On Sunday, [Atlanta-]area priests read a letter to parishioners during masses, in which [Archbishop Wilton D.] Gregory called the decision a “direct attack on our religious freedom and our First Amendment rights.”
“As a result, unless the rule is overturned, we Catholics will be compelled either to violate our consciences, or to drop health coverage for our employees (and suffer the penalties for doing so),” Gregory said in the letter. “The administration’s sole concession was to give our institutions one year to comply.”
In this righteous rant posted Tuesday, Balloon Juice’s John Cole excoriates Ross Douthat’s response in the New York Times Sunday Review, which he quotes:
Ponder that for a moment. In effect, the Department of Health and Human Services is telling religious groups that if they don’t want to pay for practices they consider immoral, they should stick to serving their own co-religionists rather than the wider public. Sectarian self-segregation is O.K., but good Samaritanism is not. The rule suggests a preposterous scenario in which a Catholic hospital avoids paying for sterilizations and the morning-after pill by closing its doors to atheists and Muslims, and hanging out a sign saying “no Protestants need apply.”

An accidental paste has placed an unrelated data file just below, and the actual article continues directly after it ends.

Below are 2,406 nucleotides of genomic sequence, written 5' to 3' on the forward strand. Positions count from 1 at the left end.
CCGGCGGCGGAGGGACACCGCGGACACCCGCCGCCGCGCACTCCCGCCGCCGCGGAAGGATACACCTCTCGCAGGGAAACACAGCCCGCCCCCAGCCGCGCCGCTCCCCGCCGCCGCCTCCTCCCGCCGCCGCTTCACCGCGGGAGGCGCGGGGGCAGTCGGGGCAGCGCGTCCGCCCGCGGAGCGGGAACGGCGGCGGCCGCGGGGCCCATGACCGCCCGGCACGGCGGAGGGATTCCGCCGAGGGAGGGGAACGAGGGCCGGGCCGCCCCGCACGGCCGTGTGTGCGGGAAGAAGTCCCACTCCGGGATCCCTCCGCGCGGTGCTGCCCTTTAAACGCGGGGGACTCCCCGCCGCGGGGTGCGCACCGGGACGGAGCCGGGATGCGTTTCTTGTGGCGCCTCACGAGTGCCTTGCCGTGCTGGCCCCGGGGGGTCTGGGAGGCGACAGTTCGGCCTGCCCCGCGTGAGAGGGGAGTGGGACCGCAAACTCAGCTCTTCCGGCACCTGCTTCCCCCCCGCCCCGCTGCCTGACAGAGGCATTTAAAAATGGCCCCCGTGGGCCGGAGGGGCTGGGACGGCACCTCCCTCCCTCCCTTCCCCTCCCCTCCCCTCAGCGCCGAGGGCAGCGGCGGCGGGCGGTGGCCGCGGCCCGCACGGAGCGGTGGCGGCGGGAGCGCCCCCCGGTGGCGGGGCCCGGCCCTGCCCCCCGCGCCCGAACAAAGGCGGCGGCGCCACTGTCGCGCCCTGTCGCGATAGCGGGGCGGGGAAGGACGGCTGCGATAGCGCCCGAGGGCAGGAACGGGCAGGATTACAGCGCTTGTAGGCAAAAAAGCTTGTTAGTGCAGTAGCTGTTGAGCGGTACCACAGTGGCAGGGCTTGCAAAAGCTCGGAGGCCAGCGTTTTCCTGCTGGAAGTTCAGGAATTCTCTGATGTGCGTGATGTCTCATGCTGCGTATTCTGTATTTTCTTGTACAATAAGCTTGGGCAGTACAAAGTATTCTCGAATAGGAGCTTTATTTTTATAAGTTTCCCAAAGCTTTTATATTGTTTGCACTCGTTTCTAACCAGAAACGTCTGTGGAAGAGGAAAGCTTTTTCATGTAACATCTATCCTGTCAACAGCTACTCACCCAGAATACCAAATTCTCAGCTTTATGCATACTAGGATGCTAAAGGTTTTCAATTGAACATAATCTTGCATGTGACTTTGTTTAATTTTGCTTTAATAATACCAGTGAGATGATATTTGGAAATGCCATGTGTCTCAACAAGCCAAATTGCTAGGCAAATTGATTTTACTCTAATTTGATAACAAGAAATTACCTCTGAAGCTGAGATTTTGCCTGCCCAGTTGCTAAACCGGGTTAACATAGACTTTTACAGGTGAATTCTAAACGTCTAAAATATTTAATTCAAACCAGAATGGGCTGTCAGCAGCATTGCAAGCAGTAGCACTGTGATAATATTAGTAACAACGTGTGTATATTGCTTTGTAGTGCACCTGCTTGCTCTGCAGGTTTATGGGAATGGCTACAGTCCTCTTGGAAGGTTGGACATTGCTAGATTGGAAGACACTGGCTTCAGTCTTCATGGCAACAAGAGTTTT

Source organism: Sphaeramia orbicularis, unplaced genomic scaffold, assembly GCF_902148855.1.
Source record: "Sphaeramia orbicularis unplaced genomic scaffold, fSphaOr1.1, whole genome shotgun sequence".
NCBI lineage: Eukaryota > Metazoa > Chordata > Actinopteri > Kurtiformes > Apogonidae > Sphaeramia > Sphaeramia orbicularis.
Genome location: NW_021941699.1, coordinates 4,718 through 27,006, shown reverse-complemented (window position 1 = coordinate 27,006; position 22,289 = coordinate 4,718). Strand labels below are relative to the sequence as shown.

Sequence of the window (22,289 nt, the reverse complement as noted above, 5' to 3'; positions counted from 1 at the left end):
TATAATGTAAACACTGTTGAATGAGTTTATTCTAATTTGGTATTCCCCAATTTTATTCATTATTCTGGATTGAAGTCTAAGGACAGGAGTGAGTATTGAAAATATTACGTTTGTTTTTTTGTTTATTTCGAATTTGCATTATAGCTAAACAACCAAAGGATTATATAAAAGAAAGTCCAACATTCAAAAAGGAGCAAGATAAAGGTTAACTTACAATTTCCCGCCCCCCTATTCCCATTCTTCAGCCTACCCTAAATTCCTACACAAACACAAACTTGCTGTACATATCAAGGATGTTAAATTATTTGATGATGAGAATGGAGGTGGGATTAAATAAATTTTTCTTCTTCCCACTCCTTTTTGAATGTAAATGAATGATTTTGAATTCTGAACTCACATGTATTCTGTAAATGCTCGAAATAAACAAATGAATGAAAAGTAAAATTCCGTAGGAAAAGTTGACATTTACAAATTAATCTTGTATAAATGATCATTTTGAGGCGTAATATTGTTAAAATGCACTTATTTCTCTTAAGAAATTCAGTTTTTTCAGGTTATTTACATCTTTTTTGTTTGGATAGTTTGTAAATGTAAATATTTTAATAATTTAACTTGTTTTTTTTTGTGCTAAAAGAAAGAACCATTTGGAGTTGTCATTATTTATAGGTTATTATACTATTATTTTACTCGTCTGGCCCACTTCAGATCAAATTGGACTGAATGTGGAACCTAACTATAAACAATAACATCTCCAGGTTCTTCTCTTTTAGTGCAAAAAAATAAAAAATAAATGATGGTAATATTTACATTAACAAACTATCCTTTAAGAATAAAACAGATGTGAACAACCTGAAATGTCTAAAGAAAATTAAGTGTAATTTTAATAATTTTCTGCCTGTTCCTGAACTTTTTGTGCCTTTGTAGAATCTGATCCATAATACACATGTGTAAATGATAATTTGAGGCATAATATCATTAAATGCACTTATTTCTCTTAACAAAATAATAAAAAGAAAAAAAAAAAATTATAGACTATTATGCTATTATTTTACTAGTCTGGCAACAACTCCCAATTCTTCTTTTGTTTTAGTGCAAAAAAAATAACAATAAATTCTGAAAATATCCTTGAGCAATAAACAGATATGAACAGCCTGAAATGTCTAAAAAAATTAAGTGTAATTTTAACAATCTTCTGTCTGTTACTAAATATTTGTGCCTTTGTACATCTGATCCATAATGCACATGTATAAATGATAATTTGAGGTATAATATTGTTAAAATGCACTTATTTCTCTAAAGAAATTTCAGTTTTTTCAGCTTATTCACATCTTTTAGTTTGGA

Douthat goes on:
Critics of the administration’s policy are framing this as a religious liberty issue, and rightly so. But what’s at stake here is bigger even than religious freedom. The Obama White House’s decision is a threat to any kind of voluntary community that doesn’t share the moral sensibilities of whichever party controls the health care bureaucracy.